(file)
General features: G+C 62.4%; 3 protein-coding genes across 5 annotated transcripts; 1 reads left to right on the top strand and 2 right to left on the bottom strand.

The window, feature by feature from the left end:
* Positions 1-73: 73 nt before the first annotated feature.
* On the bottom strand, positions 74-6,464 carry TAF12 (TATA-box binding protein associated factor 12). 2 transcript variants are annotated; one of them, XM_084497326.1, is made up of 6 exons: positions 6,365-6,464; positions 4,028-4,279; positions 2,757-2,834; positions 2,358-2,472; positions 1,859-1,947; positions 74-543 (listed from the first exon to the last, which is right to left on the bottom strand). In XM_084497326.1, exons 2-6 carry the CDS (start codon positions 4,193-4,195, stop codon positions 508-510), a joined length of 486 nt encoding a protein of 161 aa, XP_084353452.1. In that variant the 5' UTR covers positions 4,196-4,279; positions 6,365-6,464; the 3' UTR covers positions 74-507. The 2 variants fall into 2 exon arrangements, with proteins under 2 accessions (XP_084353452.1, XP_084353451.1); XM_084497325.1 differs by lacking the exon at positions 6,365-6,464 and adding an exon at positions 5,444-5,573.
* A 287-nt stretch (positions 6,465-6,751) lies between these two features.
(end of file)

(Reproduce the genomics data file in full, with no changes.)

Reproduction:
General features: G+C 62.4%; 3 protein-coding genes across 5 annotated transcripts; 1 reads left to right on the top strand and 2 right to left on the bottom strand.

The window, feature by feature from the left end:
* Positions 1-73: 73 nt before the first annotated feature.
* On the bottom strand, positions 74-6,464 carry TAF12 (TATA-box binding protein associated factor 12). 2 transcript variants are annotated; one of them, XM_084497326.1, is made up of 6 exons: positions 6,365-6,464; positions 4,028-4,279; positions 2,757-2,834; positions 2,358-2,472; positions 1,859-1,947; positions 74-543 (listed from the first exon to the last, which is right to left on the bottom strand). In XM_084497326.1, exons 2-6 carry the CDS (start codon positions 4,193-4,195, stop codon positions 508-510), a joined length of 486 nt encoding a protein of 161 aa, XP_084353452.1. In that variant the 5' UTR covers positions 4,196-4,279; positions 6,365-6,464; the 3' UTR covers positions 74-507. The 2 variants fall into 2 exon arrangements, with proteins under 2 accessions (XP_084353452.1, XP_084353451.1); XM_084497325.1 differs by lacking the exon at positions 6,365-6,464 and adding an exon at positions 5,444-5,573.
* A 287-nt stretch (positions 6,465-6,751) lies between these two features.